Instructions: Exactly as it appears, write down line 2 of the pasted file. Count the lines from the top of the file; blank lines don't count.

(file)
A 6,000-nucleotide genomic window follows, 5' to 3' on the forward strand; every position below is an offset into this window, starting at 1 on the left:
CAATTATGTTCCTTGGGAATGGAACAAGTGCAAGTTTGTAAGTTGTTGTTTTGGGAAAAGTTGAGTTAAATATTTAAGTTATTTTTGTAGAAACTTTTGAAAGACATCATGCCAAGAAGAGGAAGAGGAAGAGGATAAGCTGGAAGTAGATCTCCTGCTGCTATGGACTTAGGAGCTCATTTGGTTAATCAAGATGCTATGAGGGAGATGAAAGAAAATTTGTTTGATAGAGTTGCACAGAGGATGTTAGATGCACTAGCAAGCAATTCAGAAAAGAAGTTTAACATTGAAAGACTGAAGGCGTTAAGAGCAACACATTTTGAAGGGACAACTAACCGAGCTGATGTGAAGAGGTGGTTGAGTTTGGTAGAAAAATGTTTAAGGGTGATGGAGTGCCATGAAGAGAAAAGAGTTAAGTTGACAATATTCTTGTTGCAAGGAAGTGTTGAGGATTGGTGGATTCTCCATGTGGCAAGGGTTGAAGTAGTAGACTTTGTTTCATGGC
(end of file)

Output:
CAATTATGTTCCTTGGGAATGGAACAAGTGCAAGTTTGTAAGTTGTTGTTTTGGGAAAAGTTGAGTTAAATATTTAAGTTATTTTTGTAGAAACTTTTGAAAGACATCATGCCAAGAAGAGGAAGAGGAAGAGGATAAGCTGGAAGTAGATCTCCTGCTGCTATGGACTTAGGAGCTCATTTGGTTAATCAAGATGCTATGAGGGAGATGAAAGAAAATTTGTTTGATAGAGTTGCACAGAGGATGTTAGATGCACTAGCAAGCAATTCAGAAAAGAAGTTTAACATTGAAAGACTGAAGGCGTTAAGAGCAACACATTTTGAAGGGACAACTAACCGAGCTGATGTGAAGAGGTGGTTGAGTTTGGTAGAAAAATGTTTAAGGGTGATGGAGTGCCATGAAGAGAAAAGAGTTAAGTTGACAATATTCTTGTTGCAAGGAAGTGTTGAGGATTGGTGGATTCTCCATGTGGCAAGGGTTGAAGTAGTAGACTTTGTTTCATGGC